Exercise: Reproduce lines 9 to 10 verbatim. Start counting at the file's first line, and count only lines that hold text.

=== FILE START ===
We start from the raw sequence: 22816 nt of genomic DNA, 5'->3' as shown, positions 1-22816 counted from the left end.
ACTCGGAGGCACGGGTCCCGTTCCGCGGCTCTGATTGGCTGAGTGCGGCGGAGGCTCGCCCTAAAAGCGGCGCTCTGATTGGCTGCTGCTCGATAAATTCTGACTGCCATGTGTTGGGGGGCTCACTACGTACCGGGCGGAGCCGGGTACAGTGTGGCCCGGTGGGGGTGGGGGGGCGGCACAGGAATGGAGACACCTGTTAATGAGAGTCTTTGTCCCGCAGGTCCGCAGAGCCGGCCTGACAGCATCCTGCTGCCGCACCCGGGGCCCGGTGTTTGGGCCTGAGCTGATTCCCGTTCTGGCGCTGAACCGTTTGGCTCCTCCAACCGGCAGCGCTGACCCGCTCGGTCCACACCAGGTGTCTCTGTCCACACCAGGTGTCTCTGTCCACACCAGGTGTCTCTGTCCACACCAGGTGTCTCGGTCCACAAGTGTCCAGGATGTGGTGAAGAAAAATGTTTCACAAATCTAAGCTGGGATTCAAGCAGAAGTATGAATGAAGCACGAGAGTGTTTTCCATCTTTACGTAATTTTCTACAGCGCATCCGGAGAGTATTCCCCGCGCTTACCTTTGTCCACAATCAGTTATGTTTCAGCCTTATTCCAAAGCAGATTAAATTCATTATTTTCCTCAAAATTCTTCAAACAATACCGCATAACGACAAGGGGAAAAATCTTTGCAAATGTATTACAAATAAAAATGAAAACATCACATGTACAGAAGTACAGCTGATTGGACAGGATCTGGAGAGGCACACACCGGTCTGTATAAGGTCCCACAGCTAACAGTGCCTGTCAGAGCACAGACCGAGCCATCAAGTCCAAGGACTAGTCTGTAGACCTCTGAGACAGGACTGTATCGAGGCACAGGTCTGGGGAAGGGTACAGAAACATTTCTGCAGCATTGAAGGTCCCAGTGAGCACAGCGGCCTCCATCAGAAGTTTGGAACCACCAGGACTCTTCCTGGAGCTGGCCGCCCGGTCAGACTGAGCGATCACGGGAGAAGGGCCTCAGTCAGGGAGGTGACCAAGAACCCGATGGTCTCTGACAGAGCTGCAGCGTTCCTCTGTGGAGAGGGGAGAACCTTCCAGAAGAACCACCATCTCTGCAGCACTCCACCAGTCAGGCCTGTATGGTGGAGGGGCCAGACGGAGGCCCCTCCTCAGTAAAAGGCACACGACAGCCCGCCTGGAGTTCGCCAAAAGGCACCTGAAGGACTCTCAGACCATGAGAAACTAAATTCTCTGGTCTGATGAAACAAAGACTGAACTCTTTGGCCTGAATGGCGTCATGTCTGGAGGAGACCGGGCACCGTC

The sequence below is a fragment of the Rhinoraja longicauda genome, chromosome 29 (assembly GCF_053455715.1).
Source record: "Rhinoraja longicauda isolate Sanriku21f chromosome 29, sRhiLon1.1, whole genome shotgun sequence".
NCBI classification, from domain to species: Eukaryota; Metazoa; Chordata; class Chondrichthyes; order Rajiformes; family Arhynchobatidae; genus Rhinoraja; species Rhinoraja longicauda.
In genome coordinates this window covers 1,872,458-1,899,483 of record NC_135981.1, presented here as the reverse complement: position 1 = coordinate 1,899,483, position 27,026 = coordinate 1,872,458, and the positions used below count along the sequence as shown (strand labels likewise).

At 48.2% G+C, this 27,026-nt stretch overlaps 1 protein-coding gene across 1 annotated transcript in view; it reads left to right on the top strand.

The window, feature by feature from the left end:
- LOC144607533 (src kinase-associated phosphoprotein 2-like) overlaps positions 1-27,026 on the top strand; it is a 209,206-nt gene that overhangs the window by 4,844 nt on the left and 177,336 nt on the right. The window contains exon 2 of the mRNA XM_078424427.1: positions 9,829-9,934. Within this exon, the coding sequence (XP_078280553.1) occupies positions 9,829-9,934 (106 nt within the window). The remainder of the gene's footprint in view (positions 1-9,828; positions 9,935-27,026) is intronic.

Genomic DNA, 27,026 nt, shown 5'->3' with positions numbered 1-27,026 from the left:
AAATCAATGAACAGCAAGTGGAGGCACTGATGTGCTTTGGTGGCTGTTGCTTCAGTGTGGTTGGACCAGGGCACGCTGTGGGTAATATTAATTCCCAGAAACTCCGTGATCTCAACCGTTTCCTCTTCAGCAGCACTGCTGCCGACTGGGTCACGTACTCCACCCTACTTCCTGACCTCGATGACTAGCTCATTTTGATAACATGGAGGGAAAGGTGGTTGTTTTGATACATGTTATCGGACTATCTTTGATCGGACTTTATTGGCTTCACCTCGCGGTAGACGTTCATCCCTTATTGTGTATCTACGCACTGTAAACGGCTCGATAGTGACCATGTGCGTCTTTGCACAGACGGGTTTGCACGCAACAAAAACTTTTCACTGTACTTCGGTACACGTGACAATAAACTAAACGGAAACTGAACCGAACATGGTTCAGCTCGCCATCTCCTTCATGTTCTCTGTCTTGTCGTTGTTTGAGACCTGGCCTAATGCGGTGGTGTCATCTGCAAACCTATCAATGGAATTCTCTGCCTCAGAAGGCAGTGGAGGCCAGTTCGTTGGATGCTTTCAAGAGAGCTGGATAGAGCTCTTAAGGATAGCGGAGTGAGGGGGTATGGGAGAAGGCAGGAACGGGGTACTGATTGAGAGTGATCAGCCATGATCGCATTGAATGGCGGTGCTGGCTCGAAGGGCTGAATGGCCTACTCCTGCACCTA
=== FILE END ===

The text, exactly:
- LOC144607533 (src kinase-associated phosphoprotein 2-like) overlaps positions 1-27,026 on the top strand; it is a 209,206-nt gene that overhangs the window by 4,844 nt on the left and 177,336 nt on the right. The window contains exon 2 of the mRNA XM_078424427.1: positions 9,829-9,934. Within this exon, the coding sequence (XP_078280553.1) occupies positions 9,829-9,934 (106 nt within the window). The remainder of the gene's footprint in view (positions 1-9,828; positions 9,935-27,026) is intronic.

Genomic DNA, 27,026 nt, shown 5'->3' with positions numbered 1-27,026 from the left: